And how can this trust be reestablished? Are there at this moment effective mechanisms of national or international pressure that can encourage the regime to dialogue?
In the publication, we argue that part of this coordinated effort between European and Latin American countries of the Western Hemisphere should precisely include strong declarations, non-recognition of the electoral process, which clearly does not meet any minimum international standards. They should include the expansion of certain types of punitive measures that include precisely those measures that occurred in the electoral process, those responsible for those outrages; and they should also include measures at the regional level, for example within the OAS, where there are mechanisms to address ruptures of the democratic and constitutional order in member countries.
I believe that the coordination between these measures could, effectively, accelerate this process of international isolation of the Government that results from these elections. Therefore, the hope is that this could, in some way, push it towards trying to recover some legitimacy, to minimize this isolation, once it has already achieved its permanence in power, albeit in a very debatable, very questionable way.
Precisely, Crisis Group warns that the pressure measures could be more effective after November 7. What should the international community do before then?
It is necessary to continue demanding the release of political prisoners, although I fear that this will not happen before the elections; also that at least a space be left for citizens, for the national and international press, to observe and document what is happening in the electoral process. These are, surely, the minimum conditions that we should try to achieve before the elections. And, make it clear, even through the channels of communication with the Government that are still open, that is, through some friendly countries in the region, that if this type of repressive escalation continues, the response of the international community will be forceful after November 7.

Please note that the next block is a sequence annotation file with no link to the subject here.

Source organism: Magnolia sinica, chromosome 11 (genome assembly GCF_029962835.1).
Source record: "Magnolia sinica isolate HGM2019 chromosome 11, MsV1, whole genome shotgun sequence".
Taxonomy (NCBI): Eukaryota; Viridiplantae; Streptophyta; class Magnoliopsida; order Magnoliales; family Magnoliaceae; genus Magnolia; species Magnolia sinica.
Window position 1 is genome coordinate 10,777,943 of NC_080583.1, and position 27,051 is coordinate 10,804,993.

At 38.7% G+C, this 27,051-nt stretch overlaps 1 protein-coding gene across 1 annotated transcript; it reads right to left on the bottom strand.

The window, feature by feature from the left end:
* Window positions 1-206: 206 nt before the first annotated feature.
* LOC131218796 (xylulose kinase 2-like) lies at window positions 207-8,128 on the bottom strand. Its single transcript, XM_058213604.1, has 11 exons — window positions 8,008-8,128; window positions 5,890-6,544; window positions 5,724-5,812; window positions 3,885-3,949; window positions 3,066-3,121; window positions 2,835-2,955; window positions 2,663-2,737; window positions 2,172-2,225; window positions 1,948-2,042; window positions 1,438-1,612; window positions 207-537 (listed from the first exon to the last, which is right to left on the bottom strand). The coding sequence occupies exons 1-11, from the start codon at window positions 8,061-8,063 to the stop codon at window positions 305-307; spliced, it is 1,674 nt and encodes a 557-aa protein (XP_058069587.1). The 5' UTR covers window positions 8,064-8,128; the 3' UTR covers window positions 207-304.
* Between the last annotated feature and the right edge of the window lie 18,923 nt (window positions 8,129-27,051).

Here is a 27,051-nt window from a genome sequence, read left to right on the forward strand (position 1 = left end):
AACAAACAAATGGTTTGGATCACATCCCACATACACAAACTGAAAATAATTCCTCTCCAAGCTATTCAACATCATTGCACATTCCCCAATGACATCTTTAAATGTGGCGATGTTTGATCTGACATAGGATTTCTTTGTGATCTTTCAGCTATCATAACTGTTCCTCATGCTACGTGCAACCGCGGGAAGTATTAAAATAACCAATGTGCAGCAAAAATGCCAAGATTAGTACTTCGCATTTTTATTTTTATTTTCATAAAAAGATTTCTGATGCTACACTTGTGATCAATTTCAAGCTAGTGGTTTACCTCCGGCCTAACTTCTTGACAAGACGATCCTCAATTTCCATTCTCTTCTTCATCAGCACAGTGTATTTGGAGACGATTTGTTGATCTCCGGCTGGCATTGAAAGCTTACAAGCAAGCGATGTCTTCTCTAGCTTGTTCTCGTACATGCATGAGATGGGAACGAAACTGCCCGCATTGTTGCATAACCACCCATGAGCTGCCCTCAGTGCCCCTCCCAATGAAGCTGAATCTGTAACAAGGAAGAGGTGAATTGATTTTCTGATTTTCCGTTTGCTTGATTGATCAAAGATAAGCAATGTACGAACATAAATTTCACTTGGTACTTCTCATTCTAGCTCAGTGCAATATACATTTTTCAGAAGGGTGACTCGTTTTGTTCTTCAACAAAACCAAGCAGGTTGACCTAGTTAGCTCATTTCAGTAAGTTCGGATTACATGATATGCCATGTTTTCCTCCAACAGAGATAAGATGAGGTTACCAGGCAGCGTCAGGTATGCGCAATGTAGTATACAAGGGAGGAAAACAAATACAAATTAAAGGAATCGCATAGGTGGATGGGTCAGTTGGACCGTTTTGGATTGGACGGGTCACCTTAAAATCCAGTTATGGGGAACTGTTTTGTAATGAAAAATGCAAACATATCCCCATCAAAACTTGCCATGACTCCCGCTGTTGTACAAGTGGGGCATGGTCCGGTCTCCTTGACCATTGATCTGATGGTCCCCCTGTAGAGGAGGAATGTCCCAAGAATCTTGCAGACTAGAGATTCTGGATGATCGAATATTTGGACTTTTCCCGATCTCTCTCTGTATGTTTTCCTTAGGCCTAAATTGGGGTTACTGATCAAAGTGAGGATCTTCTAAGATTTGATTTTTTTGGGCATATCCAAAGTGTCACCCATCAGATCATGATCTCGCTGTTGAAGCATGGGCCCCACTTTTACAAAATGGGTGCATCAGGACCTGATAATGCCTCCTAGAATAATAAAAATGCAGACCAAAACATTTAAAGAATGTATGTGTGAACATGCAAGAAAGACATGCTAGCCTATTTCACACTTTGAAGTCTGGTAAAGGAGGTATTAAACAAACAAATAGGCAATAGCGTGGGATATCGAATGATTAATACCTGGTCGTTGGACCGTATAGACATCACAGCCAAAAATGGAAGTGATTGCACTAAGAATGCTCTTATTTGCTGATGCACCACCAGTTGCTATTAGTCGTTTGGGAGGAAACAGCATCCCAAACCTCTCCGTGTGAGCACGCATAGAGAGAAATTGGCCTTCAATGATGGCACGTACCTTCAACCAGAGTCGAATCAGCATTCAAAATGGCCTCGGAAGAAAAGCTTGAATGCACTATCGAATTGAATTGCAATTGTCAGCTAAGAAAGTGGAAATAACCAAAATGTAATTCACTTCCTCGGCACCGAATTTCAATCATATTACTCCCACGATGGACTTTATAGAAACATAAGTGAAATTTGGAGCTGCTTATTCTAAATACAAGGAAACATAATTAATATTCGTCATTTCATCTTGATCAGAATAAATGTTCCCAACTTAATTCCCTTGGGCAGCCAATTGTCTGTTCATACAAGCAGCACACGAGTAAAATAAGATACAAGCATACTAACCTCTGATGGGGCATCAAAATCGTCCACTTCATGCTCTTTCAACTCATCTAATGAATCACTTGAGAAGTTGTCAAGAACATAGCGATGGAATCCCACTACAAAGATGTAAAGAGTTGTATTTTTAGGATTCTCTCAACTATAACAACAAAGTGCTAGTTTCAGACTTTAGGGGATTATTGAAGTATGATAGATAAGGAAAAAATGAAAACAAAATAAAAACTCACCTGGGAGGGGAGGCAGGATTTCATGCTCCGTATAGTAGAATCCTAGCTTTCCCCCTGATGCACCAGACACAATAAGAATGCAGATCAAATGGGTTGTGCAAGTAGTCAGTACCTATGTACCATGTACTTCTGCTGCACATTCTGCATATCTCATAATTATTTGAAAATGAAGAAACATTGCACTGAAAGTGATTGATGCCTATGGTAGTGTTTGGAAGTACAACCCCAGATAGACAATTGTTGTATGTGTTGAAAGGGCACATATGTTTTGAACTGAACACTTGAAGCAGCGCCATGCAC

Last week, an important group of the opposition signed a document in which it disavows the electoral process and the reelection of Daniel Ortega, and urges the international community to exert greater political, diplomatic and economic pressure, but what should be the role of the political opposition in Nicaragua, under a state of police siege and with the main opposition leaders imprisoned?
There is still a leadership that is unfortunately mostly in exile which is positioning itself,
we believe that this is important, that this process of consensus be strengthened among the social forces, in particular those that led the protests of 2018 and that have led the efforts to approach the Government; but it should also include, perhaps, certain sectors that still agree with certain positions but do not dare to expose themselves or expose their dissent for fear of reprisals, and that is a very understandable fear, but unfortunately I think that we must try to overcome it in some way, if we really want to revive a little of the spirit of 2018 again, and form a clear alternative that can give hope to the population that is leaving the country in an increasingly faster and stronger way.
If Daniel Ortega’s reelection is declared illegitimate by the European Union and United States after November 7, what would the consequences be for the management of this crisis?
It complicates the international position of the Government itself, and this should have repercussions in terms of access to credit, international loans and possibly also in terms of attracting foreign direct investment. So, this would surely have an important effect, first of all, in terms of legitimizing the international isolation and its economic consequences for the country, for the access to resources.
I believe that giving a forceful response would also limit the possibility of similar situations developing in the future in other countries of the region, or at least, it would increase the cost of doing so, at least it would act as a disincentive.
President Daniel Ortega and vice president Rosario Murillo at the central act for the Bicentennial of Nicaragua’s independence. Photo: Presidency